The actual size of the opening that admits daylight.
Silicone
A polymeric organic compound offering excellent resistance to cold, heat and water.
Silicone
used principally as adhesives and setting materials, particularly where plasticity or water-repellent characteristics are required.
Silvering
is the chemical process of coating glass with a reflective substance to create a mirror. When this substance is applied to the glass a chemical reaction takes places, bonding the silver to the glass. The mirror is dried and coated with a special back paint.
Single glazing
Window or door with a single glass lite.
Single-strength glass
A term used to describe glass with a defined thickness (2.16-2.57 mm).
Snow load
An imposed load exerted onto a structure by formation of snow.
Space bar
Generally an aluminum bar along all edges of a double-glazed unit, filled with desiccant, which separates the two panes of glass and creates a cavity.
Spacer
A metal bar or strip, generally of aluminum, which is bent into a frame to separate the two panes of glass in an insulating glass (I.G.) unit.
Spall
Small fragments of glass that are ejected from the surface of a laminated glass sheet when the opposite surface is impacted.
Sputtering
Is a method better known as \"vacuuming\" to apply coating on the glass.
Structural sealant glazing
An external glazing system where the glass is bonded to a carrier frame without mechanical means.
Surface Coatings
A thin layer or covering which changes the basic composition of glass.

T

Tempered glass
Tempered (toughened) glass is two or more times stronger than annealed glass. When broken, it shatters into many small fragments, thus preventing major injuries.
Tempering
Special process of solidification of a glass sheet in order to make it particularly resistant to breakages. The result is a sheet of glass which is two or three times stronger than un-tempered glass and which, upon breakage, shatters into tiny pieces with blunt edges (the most common applications are for automotive glass).
Thermal break
A type of metal frame that incorporates an insolating material of low thermal conductivity located between the inner and outer parts of the frame in order to reduce the rate of heat loss.
Thermal expansion
Change of material size as a result of temperature change.
Thermal mass
A special mass in a structure which is used to absorb solar heat during the day and then release the heat in the evening.
Thermal shock
When glass is exposed to high temperatures, it absorbs heat and expands. At the same time, its edges remain cooler, causing thermal stress.
Thermally insulting glazing
Double-glazed units provide thermal insulation.
Tight size
The actual size of an opening into which glass is to be glazed and is measured from the rebate platform.
Tinted interlayer
A colored plastic or resin sheet between two or more panes of glass.
Toughened Glass
(tempered glass) Toughened glass is two or more times stronger than annealed glass. When broken, it shatters into many small fragments which prevent major injuries.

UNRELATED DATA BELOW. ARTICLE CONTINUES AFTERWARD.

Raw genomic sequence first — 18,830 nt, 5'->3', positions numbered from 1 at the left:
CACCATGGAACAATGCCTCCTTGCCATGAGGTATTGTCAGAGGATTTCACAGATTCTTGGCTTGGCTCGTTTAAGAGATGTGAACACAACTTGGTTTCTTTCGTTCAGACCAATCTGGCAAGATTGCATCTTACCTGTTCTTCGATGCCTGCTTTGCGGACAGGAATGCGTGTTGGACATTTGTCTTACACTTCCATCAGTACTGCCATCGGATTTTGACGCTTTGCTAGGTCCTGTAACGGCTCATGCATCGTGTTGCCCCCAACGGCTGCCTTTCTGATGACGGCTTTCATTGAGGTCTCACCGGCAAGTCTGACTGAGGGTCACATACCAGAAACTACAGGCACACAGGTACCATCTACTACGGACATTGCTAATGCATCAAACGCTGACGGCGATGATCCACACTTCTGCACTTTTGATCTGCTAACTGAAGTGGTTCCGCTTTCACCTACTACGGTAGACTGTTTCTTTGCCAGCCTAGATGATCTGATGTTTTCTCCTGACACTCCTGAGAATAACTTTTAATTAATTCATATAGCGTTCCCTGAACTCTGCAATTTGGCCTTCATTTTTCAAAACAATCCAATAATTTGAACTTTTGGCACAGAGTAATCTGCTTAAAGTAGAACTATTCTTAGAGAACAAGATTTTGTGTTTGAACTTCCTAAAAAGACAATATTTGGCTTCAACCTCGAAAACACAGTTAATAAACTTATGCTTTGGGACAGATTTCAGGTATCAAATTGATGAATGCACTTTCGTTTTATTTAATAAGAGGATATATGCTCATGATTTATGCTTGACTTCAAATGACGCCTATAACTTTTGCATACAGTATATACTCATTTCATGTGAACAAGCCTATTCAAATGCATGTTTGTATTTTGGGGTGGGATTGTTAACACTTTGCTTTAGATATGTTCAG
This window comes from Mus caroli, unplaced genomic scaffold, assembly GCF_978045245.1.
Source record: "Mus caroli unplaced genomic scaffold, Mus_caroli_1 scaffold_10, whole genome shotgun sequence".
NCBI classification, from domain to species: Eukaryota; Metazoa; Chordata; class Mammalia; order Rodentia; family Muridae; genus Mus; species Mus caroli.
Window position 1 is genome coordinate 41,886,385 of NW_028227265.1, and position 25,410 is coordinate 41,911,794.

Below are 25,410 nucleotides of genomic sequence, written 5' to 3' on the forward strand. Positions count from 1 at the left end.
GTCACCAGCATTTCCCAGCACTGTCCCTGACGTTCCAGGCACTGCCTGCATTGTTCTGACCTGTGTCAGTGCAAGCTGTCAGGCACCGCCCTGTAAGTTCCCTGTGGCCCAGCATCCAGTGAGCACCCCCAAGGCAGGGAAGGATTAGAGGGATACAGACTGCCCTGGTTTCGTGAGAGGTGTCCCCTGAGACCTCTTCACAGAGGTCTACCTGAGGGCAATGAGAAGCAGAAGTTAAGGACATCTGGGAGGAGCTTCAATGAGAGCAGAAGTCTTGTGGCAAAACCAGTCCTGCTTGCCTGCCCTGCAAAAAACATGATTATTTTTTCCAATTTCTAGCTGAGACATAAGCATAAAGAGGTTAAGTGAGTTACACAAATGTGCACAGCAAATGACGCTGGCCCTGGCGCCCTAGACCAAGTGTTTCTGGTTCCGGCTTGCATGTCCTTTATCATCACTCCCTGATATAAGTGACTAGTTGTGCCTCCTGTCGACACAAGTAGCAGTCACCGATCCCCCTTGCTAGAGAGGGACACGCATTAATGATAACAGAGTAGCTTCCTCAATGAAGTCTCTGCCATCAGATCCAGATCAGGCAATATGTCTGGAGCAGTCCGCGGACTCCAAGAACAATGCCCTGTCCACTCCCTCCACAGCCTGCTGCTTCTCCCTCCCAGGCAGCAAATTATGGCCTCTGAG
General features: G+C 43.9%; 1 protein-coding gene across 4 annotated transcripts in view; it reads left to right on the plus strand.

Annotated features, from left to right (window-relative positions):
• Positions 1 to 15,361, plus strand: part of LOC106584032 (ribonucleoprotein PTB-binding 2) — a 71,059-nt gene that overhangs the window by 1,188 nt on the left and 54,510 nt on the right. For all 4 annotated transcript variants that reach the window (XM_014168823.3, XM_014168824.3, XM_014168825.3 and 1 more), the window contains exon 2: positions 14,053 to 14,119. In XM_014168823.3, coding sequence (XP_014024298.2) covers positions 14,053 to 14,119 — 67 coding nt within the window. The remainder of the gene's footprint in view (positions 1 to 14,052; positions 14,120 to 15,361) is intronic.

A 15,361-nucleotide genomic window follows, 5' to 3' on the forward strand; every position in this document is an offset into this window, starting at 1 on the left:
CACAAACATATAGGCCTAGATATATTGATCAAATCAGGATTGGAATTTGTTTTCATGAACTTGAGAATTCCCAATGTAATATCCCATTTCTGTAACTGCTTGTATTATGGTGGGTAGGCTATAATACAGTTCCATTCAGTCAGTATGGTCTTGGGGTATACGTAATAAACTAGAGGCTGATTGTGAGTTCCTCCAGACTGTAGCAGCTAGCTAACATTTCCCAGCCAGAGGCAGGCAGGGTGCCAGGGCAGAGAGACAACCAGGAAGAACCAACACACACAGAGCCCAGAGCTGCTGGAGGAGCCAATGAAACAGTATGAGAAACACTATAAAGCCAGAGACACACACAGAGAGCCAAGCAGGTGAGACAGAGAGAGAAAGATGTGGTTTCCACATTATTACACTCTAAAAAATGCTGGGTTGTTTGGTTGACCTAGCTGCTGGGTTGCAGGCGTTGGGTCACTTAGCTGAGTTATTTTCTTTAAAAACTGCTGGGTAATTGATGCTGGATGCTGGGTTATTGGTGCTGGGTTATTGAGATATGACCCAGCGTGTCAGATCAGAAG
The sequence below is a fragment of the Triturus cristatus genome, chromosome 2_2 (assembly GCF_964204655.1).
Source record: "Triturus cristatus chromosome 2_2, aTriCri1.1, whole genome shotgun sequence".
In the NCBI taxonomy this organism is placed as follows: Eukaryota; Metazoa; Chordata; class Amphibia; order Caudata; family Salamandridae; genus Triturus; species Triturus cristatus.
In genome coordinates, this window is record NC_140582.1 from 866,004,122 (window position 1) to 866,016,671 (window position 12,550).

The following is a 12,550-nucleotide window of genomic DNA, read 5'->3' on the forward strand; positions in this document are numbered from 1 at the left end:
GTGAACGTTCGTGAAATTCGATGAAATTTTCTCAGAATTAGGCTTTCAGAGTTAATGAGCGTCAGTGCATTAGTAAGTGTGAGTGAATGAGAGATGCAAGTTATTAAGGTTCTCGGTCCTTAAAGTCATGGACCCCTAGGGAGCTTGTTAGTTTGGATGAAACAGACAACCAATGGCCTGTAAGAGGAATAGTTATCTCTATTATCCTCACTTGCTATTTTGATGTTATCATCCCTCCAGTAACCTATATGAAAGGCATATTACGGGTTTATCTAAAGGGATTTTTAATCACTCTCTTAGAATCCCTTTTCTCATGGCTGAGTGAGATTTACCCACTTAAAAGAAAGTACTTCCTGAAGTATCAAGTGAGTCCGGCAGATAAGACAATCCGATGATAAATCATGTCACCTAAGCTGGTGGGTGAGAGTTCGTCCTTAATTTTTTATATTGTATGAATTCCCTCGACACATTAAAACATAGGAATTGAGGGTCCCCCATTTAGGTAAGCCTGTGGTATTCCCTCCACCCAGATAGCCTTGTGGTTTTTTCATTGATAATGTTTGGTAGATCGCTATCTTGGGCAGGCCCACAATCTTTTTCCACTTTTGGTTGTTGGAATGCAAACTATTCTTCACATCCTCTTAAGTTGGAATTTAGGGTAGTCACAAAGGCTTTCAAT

Translucent
Allowing light to pass through diffusely.
Transmittance
Ratio of light or heat that can pass through the glazing surface.
Transom
A horizontal framing bar between glass panes.
Transparent
Clear, permitting vision.
Triple glazing
Three panes of glass enclosing two hermetically-sealed air spaces.

U

UDL
Stands for uniformly distributed load.
U-factor (U-value)
This is a measure of the rate of heat loss of a building component. It is expressed as watts per square meter, per degree Kelvin, W/m2K.
ULTRA-violet (UV absorbing glass}
Ultra-violet radiation is absorbed by normal glass. Where ultra-violet transmission is required, quartz glass is used
UV transmittance
Determines the percentage of solar energy in the form of ultra-violet radiation transmitted by glazing.
U-value - A measure of the rate of heat loss of a building component.

V

Visible light
spectrum part of the electromagnetic spectrum, that produces light, to which the human eye is sensitive.
Visible transmittance (VT)
The percentage or fraction of light that is transmitted through the glazing surface.
V-Grooving
Process of engraving a groove into the surface of the glass.

W

Warm edge spacers
Insulating spacers used to seal Insulating glass. Since they do not contain aluminum, they are less conductive, thereby improving the U-value of the window, and reducing condensation.
Waterjet cutting technology
This system consists of high pressure (60.000 psi) water, mixed with abrasives, that passes through a gauge orifice at three times the speed of sound. Such pressure produces a pure working power able to cut any shape of glass or other materials.
Weathering
The action of water on exposed materials - glass.
Weather-strip
A piece of material used on windows or doors to reduce leaks and prevent rain and wind from entering the structure.
Weather tight
Hermetically-sealed to prevent entry of water and air into the structure.
Wheel Engraving
A process by which the glass surface is decorated using grinding wheels.
Wind load
The pressure acting on an external surface of a building caused by the direct action of the wind.
Wind Pressure
The amount of pressure produced by wind velocity on the glazing surface.
Wired glass
A product in which a wire mesh has been inserted during production. It has an impact resistance similar to that of normal glass, but in case of breakage, the mesh retains the pieces of glass.
Wired Glass
Flat rolled glass reinforced with wire mesh and used especially for glass doors and roofing to prevent objects from smashing through the glass and also to hold pieces of broken glass together. By holding the glass together, it can also protect against break-in and the spreading of fire. Wired glass is produced by continuously feeding wire mesh from a roller into the molten glass ribbon just before it undergoes cooling. (See also "Boudin process", "Pilkington double-pass wired glass process").